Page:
From the vault: Scrubbing Baltimore’s white steps

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How one artist recaptured Baltimore’s lost tradition of scrubbing the white marble steps.

Before it was “the city that reads,” Charm City was known for its staircases. “Baltimore is known far and wide as the city of white steps,” The Sun reported in 1947. A 1913 story proclaimed “No other city in the country, perhaps the world, has the universal white marble steps as Baltimore has.” The white steps were peculiar not only for their uniformity and their ubiquity, but because “they are always so dazzlingly white.”

“Sometimes blindingly so,” recalls Allan Starkey, 74, who scrubbed the white steps of two homes in Baltimore as a child, one in Northeast Baltimore and the second in Highlandtown when his family moved. Once a week, typically Saturdays when he was off school, Starkey broke out a bucket, some Spic and Span, and maybe some steel wool, and got to scrubbing. “Sometimes you had to use a little more elbow grease,” he says. The whole process took around 20 minutes. When he finished, he’d receive his allowance (about 50 cents) – and the satisfaction of a job well done.

There was a time when the scrubbing of one’s marble white steps was seen as practically a religion in Baltimore. In 1963, The Sun reported that every week, “like devoted worshipers, a crusade of kneeling women armed with scrub buckets and soapstone act out the ritual of their row.” In earlier years, people cleaned them up to once a day, perhaps even more. If cleanliness was next to godliness, then gleaming white steps were the path to redemption and middle-class respectability.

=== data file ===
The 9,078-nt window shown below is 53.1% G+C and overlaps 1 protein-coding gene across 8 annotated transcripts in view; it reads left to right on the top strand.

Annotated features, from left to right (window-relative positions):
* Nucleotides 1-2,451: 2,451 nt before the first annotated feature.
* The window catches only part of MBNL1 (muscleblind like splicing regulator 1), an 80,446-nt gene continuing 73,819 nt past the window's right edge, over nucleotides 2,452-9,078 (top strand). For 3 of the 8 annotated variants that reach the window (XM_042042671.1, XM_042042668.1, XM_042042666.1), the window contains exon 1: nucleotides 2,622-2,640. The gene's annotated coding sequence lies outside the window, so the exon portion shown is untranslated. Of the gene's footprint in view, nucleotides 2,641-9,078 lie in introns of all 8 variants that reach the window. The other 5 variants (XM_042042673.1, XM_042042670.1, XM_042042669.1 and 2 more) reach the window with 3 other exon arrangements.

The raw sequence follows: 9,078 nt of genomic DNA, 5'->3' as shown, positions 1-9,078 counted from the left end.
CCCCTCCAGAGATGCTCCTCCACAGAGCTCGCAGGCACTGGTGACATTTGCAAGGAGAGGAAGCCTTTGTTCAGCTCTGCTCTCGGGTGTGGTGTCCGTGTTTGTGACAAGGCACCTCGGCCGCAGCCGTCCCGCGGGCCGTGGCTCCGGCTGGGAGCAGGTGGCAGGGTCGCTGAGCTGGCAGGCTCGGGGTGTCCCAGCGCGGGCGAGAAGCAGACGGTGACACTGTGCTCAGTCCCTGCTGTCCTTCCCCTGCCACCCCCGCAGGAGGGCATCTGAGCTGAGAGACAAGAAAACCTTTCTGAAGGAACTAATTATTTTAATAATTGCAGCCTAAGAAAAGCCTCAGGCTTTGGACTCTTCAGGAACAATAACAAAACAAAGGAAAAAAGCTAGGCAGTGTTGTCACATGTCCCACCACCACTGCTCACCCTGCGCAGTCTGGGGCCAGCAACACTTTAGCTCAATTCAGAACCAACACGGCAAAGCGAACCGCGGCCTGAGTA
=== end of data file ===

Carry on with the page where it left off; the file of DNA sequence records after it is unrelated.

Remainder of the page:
“There was a sense of pride in how clean and snowy white you kept your steps,” Starkey says. “It just made for an attractive appearance in a row house that otherwise had no distinguishing feature.”

Though the tradition — or religion — of regular step washing has all but died out in Baltimore, some have tried to bring it back.

One was artist Megan Hildebrandt, who spent one year going door-to-door in East Baltimore, dressed as a 1940s housewife and bearing a bucket and some Bon Ami, offering to wash people’s steps.

Hildebrandt, who now lives in Michigan, laughs at her younger self. “I was just walking around like stupid Cinderella just walking around knocking on people’s doors.” But the practice – which she did for three hours every Saturday before heading to work at the Walters – “gave me a way to talk to people.”

Some people slammed doors in her face, some thinking she wanted money. Others offered constructive criticism. One Patterson Park resident named Annabelle, whom Hildebrand describes as “the matron of the neighborhood” – was horrified by her scrubbing technique, and instructed her on the correct, circular motion, which Hildebrandt then adopted.

As Hildebrandt kept scrubbing, conversations naturally began flowing. Residents shared memories of having washed their steps as children — and then, just as universally, not continuing the tradition.”People remembering doing that as a child, and not remembering when they stopped or why they stopped. There was kind of this category of conversations – the women and the children and they all had to do it every Saturday, people remembered their mothers doing it and they hadn’t told their children to do it.”

Then there were a few others who stood out. Hildebrandt remembers a veteran who had recently returned from Afghanistan and had just purchased his first home.

“And he really wanted to know exactly how to clean it. And he was very – ‘Am I doing it right?'”

Hildebrandt says those were the best moments.